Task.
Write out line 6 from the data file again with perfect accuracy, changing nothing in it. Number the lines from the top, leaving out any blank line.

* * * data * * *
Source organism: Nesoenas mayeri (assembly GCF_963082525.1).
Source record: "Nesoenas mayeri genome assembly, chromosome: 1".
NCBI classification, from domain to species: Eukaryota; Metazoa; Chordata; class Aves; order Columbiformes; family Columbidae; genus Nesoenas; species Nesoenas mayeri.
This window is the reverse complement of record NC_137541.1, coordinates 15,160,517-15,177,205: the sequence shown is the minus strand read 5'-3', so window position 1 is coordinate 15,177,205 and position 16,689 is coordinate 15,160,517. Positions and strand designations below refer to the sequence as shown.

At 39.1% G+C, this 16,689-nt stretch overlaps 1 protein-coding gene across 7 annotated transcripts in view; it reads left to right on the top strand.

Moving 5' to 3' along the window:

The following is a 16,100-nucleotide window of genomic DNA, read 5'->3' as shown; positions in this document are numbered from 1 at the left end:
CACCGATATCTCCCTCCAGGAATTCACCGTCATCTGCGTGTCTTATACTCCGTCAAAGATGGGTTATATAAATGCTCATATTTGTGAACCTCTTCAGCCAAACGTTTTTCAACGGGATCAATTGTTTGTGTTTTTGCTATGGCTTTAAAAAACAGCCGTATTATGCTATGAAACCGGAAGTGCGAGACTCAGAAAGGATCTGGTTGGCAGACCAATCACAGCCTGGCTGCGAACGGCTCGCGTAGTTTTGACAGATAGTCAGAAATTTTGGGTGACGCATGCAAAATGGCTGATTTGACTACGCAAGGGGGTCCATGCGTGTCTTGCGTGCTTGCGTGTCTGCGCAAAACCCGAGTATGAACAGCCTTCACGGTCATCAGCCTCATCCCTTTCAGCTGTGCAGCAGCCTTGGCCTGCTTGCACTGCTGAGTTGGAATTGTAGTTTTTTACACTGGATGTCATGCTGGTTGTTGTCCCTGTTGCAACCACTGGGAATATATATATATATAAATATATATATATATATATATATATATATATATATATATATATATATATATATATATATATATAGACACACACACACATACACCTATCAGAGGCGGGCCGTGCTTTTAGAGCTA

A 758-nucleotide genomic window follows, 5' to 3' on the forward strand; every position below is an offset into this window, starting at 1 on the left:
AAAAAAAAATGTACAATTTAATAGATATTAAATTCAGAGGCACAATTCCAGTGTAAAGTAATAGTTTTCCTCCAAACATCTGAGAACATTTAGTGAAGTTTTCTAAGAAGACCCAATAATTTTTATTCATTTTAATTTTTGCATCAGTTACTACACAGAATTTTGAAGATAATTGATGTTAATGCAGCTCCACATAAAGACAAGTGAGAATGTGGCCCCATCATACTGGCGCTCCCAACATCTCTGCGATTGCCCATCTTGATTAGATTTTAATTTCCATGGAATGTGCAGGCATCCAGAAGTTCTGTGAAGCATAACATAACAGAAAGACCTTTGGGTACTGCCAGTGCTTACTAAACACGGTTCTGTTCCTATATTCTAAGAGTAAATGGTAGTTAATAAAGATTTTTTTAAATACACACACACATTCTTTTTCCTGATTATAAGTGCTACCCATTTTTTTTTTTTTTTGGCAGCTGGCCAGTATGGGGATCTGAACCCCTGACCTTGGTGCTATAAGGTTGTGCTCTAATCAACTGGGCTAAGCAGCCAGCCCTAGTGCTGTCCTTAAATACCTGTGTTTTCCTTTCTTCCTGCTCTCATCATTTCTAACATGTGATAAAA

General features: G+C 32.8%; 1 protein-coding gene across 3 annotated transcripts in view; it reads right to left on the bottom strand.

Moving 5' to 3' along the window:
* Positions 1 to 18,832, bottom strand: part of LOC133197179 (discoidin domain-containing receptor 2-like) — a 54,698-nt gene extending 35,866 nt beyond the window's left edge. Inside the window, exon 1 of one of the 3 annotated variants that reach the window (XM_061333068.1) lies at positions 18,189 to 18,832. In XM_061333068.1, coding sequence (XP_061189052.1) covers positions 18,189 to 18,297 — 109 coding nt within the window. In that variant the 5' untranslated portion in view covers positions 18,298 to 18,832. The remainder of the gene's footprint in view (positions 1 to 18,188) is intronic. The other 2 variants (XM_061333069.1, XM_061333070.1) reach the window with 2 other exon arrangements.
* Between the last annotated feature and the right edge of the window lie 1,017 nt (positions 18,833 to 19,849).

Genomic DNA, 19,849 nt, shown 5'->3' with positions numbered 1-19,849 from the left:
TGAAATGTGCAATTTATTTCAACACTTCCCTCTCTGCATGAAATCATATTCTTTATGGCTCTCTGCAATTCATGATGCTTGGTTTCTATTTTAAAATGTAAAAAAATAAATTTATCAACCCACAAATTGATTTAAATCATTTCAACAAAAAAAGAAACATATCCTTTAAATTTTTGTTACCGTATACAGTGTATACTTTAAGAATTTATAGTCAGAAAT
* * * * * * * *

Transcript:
Moving 5' to 3' along the window: